• 49 1890 - Adolf Martens correlates microstructure with the physical properties of materials.

• 50 - 1920, A. A. Griffith publishes "The Phenomenon of Rupture and Flow in Solids," and establishes the field of fracture mechanics.

1. Great Materials Moments, Science, vol. 315, no. 5819 (23 March 2007), p. 1643.
2. Full list on the TMS web site.

April 09, 2007

Alan MacDiarmid

I found myself in line recently at the Morristown Federal Credit Union with Ron Rohrbach, a Honeywell Fellow. Our conversation turned to Alan MacDiarmid who had died recently. Ron mentioned that MacDiarmid, a fixture in American polymer chemistry and a recipient (with Alan Heeger and Hideki Shirakawa) of the 2000 Nobel Prize in Chemistry, was born in New Zealand. I remembered that Ernest Rutherford, winner of the 1908 Nobel Prize in Chemistry and the "father" of nuclear physics, was also from New Zealand. I speculated that perhaps there was little else to do in New Zealand except science. In my experience, there's a positive correlation between good beer and good science. My favorite conference, the Annual Conference on Magnetism and Magnetic Materials, has a daily post-session Bierstube that encourages information exchange among participants. The New Zealand per capita beer consumption is 77.0 liters, just slightly behind that of the US (81.6 liters). We should expect great things from the Czech Republic (156.9 liters).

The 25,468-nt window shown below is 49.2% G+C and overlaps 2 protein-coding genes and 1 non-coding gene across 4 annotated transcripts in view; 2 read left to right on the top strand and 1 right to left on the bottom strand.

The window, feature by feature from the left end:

Alan Graham MacDiarmid (1927 - 2007) was born in Masterton, New Zealand, during the Great Depression. His father was an engineer, and Alan discovered his father's old textbooks at an early age and developed an interest in chemistry. He completed a master's degree in chemistry from Victoria University of Wellington, New Zealand, and came to the US in 1951 on a Fulbright Fellowship. The Fellowship enabled him to earn a Ph.D. at the University of Wisconsin-Madison, whereupon he received a scholarship which allowed him to complete a second Ph.D. at Cambridge University. An interesting stipulation of this scholarship was that he should remain single, but he married shortly after its fulfillment. He became a professor of chemistry at the University of Pennsylvania (Penn, not to be confused with Pennsylvania State University), and he remained there for 45 years.

Alan Heeger, a condensed matter physicist, was also at Penn. Heeger suggested a collaboration on the conductivity of (SN)x, a polymer of sulfur and nitrogen. MacDiarmid was initially disinterested, since he thought Heeger was talking about linear chains of tin, Snx. Their research took an unexpected turn in the mid 1970s with the discovery of the high conductivity of doped polyacetylene [1]. As most great scientific discoveries, the conductive polymers were discovered by accident. A student in Shirakawa's group misinterpreted Shirakawa's directions and made a conductive polyacetylene by using a thousand times the recommended quantity of a Ziegler-Natta catalyst for polymerization of acetylene. The experiment produced a conductive polyacetylene. MacDiarmid asked Shirakawa to join him for a year at Penn. They discovered that highly purified polyacetylene was less conductive, and purposely doped it with bromine, which greatly increased the conductivity. Eventually their doping with iodine raised the conductivity to 30 Siemens per centimeter. Subsequent research brought the conductivity to 105 S/cm, or nearly as conductive as copper.